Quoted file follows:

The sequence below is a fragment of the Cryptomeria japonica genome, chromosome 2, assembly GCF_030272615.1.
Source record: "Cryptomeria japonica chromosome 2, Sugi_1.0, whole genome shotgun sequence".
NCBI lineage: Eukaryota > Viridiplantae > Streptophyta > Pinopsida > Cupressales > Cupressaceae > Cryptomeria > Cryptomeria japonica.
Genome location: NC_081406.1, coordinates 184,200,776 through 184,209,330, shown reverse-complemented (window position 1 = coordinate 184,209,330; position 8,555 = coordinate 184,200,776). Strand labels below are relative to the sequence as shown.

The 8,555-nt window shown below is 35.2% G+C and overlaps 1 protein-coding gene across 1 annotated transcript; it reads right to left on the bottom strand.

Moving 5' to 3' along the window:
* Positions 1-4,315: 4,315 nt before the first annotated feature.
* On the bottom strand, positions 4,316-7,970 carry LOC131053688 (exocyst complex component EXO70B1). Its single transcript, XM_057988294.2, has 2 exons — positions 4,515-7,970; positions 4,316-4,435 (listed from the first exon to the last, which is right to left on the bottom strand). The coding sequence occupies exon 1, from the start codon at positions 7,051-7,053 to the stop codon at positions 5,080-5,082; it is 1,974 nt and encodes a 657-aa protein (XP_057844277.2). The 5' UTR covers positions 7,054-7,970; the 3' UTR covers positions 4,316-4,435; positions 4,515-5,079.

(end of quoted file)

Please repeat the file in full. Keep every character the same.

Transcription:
The sequence below is a fragment of the Cryptomeria japonica genome, chromosome 2, assembly GCF_030272615.1.
Source record: "Cryptomeria japonica chromosome 2, Sugi_1.0, whole genome shotgun sequence".
NCBI lineage: Eukaryota > Viridiplantae > Streptophyta > Pinopsida > Cupressales > Cupressaceae > Cryptomeria > Cryptomeria japonica.
Genome location: NC_081406.1, coordinates 184,200,776 through 184,209,330, shown reverse-complemented (window position 1 = coordinate 184,209,330; position 8,555 = coordinate 184,200,776). Strand labels below are relative to the sequence as shown.

The 8,555-nt window shown below is 35.2% G+C and overlaps 1 protein-coding gene across 1 annotated transcript; it reads right to left on the bottom strand.

Moving 5' to 3' along the window:
* Positions 1-4,315: 4,315 nt before the first annotated feature.
* On the bottom strand, positions 4,316-7,970 carry LOC131053688 (exocyst complex component EXO70B1). Its single transcript, XM_057988294.2, has 2 exons — positions 4,515-7,970; positions 4,316-4,435 (listed from the first exon to the last, which is right to left on the bottom strand). The coding sequence occupies exon 1, from the start codon at positions 7,051-7,053 to the stop codon at positions 5,080-5,082; it is 1,974 nt and encodes a 657-aa protein (XP_057844277.2). The 5' UTR covers positions 7,054-7,970; the 3' UTR covers positions 4,316-4,435; positions 4,515-5,079.